Adapted from the Oversight Coordinator Monthly Reports for December 15th, 2022:
GHH leadership met with Hawaii Correctional System Oversight Commission Chair Mark Patterson, Commission Member Theodore Sakai, and Oversight Coordinator Christin Johnson on October 12th, 2022, to discuss concerns regarding justice-involved homeless individuals, specifically within the jail and prison system. Since 2004, the Hawai`i Island Going Home Consortium has been leading efforts to provide innovative and culturally responsive reentry and reintegration services to justice-involved individuals, their families, and communities.
GHH has taken the initiative to develop a strategy for intergovernmental collaboration meetings leading up to a Reentry Housing Summit in April 2023. The Coordinator and Commission will be an active part in the intergovernmental collaboration and staff will attend the Reentry Housing Summit.
Full December 2022 Report.
Community Alliance Partners (CAP) has published their 2022 Election Questionnaire, which invited candidates running for a range of offices to respond to questions about housing and homelessness. The questionnaire was developed and facilitated by CAP, a coalition of non-profit, government, business and community stakeholders and volunteers committed to ending homelessness of Hawai`i Island.
In sharing their views on ending homelessness, several candidates cited the work of Going Home Hawai`i, in the order listed in the Election Questionnaire:
Show Details: Going Home Hawaii & The Men of Pa'a: Les Estrella, Going Home Hawaii; Carlos, Ian, Rick of the Men of Pa'a. -- The health of our environment has a trickle-down effect which eventually impacts our individual health. The guests talk about the social determinants of health and their expertise in bettering our environment to enhance good health for everyone-everywhere. Watch here.
[in the news] Going Home Hawaii seeks to ‘break the cycle of recidivism’ for those leaving the justice system and reentering society
Going Home was featured in Big Island Times in an article by Emily Bevard titled, "Going Home Hawaii Seeks to 'Break the Cycle of Recidivism' for Those Leaving the Justice System and Reentering Society."
The organization, CEO Les Estrella said, exists for the community to have a safe space for all to enjoy. By assisting formerly incarcerated individuals and their families, he said they can break up the cycle of recidivism and improve safety in the community.
While the state’s recidivism rate currently sits at about 60%, Estrella said programs like Going Home Hawaii reduce the rate to around 15 to 20%.
“It’s cost-effective to put money and resources into community programs that help to transform people into contributing members, instead of putting them away to come back out again and commit another crime,” Estrella said.
Read the full article.
“[Reentry support] is not just about helping the individual transition successfully, but caring for our community itself.”
Les Estrella, GHH CEO
in "Secrets of Success After Prison"
For those coming out of prison, there are only a handful of residential treatment centers.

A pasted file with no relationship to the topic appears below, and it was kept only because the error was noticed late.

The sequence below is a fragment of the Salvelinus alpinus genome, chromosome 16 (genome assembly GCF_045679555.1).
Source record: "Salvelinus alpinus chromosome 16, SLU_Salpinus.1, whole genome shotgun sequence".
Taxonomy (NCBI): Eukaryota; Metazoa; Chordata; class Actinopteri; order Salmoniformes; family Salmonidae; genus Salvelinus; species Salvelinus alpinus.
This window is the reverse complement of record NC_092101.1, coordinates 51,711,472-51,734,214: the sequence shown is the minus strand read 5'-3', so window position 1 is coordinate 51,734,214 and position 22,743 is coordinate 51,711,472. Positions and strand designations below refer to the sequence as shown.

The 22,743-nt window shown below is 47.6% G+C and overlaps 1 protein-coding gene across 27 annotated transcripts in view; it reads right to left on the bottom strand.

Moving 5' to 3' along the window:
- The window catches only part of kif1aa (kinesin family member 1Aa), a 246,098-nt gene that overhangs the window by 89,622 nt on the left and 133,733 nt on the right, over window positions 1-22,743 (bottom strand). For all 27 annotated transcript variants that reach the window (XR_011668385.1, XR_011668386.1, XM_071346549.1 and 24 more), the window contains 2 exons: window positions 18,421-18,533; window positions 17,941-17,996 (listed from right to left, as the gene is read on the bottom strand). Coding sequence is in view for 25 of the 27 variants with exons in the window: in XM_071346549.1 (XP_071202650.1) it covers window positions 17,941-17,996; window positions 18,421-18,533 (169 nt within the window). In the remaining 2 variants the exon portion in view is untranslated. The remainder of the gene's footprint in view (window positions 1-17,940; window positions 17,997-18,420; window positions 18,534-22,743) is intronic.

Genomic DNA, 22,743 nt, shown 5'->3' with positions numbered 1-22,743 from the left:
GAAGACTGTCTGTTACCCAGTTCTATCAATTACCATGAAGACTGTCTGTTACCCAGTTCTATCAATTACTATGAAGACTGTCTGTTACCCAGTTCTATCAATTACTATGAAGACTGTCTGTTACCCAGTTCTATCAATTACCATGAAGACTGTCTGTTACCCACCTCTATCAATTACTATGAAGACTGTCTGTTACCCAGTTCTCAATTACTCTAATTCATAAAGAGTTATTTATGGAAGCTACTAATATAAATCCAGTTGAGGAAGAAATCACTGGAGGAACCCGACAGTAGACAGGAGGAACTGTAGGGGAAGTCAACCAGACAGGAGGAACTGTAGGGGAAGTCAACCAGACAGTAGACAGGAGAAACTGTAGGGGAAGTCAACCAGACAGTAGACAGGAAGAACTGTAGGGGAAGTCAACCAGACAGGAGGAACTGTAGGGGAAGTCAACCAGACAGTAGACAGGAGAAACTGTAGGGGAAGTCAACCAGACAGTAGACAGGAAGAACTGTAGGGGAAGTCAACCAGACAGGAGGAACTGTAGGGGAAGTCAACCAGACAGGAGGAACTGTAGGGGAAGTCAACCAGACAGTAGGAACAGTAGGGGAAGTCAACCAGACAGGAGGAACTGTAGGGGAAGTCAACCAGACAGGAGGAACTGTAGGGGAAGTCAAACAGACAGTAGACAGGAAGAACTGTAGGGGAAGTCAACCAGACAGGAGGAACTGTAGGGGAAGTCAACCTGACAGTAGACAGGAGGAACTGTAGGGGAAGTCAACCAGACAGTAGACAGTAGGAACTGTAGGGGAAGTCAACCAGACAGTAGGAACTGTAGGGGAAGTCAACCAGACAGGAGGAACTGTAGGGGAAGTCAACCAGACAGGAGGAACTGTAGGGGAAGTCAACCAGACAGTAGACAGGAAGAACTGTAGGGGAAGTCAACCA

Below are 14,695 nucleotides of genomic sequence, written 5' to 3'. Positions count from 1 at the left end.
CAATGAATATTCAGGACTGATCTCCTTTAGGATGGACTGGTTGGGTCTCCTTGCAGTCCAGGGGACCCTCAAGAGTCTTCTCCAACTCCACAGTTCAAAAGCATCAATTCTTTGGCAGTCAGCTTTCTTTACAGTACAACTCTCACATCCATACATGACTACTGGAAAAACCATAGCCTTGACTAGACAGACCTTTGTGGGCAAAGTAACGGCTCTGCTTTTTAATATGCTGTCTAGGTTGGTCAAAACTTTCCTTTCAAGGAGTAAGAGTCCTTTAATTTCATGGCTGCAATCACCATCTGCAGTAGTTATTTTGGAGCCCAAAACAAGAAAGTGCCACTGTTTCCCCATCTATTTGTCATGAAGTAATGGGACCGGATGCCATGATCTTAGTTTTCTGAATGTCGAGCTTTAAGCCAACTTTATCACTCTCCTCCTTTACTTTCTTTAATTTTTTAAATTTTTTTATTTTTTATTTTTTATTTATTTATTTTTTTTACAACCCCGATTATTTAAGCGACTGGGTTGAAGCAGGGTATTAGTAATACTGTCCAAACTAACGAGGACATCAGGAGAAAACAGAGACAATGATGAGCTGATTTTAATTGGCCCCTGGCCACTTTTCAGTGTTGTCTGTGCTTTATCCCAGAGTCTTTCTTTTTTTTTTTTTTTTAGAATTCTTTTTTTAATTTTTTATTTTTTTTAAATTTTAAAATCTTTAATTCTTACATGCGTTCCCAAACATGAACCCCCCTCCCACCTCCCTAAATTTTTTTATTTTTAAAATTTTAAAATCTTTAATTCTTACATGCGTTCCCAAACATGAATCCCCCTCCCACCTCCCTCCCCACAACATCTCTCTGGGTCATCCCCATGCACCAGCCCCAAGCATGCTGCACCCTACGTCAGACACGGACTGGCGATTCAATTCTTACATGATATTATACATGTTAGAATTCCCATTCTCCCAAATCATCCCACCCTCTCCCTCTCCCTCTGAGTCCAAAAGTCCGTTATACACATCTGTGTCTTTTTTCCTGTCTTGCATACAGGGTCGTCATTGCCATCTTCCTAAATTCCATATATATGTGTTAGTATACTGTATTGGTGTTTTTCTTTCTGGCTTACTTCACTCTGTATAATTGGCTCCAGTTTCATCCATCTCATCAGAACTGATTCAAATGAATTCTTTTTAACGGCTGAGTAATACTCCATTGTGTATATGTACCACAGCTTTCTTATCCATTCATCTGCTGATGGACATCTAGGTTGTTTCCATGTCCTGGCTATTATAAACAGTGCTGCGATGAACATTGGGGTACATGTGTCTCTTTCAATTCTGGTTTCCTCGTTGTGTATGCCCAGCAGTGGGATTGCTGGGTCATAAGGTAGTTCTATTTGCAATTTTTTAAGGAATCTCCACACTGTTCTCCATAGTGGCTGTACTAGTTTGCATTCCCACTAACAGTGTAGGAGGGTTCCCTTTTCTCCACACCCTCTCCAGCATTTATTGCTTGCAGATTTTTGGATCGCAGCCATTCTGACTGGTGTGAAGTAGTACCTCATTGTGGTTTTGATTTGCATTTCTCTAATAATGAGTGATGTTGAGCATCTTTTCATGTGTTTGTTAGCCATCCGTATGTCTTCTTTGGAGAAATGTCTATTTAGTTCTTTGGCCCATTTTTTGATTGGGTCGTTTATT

"We were never going to solve our problems just by locking people up,” Hawaii County Prosecutor Mitch Roth told Civil Beat in July, noting that Hawaii’s prison system was already operating at capacity.
But if incarceration is not the answer to crime, what is?
Many criminals in the county’s jails and state prison system have substance abuse problems — if they didn’t commit crimes in order to get drugs or aren’t incarcerated for possession, then the drugs may have impaired their judgment. Getting them off drugs could help.
The good news is that Hawaii County has several good programs to help addicts kick their habits. The bad news: Like the prison system, they’re also overcrowded — especially residential programs that can get addicts off the street and into a 24-hour supportive environment.
“Very few beds are available for in-patient treatment island-wide,” says Susan Volpe, a counselor at the Lokahi Treatment Center in Pahoa.
“Patients for in-patient facilities must wait up to three months. Two or three facilities do detox, but other facilities want patients to come in clean. If they could do that, they wouldn’t have to go there.”
Other experts and volunteers in the field said that drug treatment programs on the Big Island also faced shortages of psychiatrists and Certified Substance Abuse Counselors (CSACs).
The shortages have deep roots.
“Mental health services since 2009 have been really challenging because of the shortages and cutbacks under the Lingle Administration at that time reduced funding for providers of services through the mental health division,” notes Les Estrella, who heads Going Home Hawaii, a nonprofit consortium of agencies and organizations trying to help prisoners transition back to civilian life.
“That resulted in higher rates of relapse and recidivism for persons with mental health issues in Hawaii County.”
It’s difficult to pin down statistics on the extent of the drug problem on the Big Island, but experts say it’s huge.
-- Read the full article by Alan McNarie on Honolulu Civil Beat. --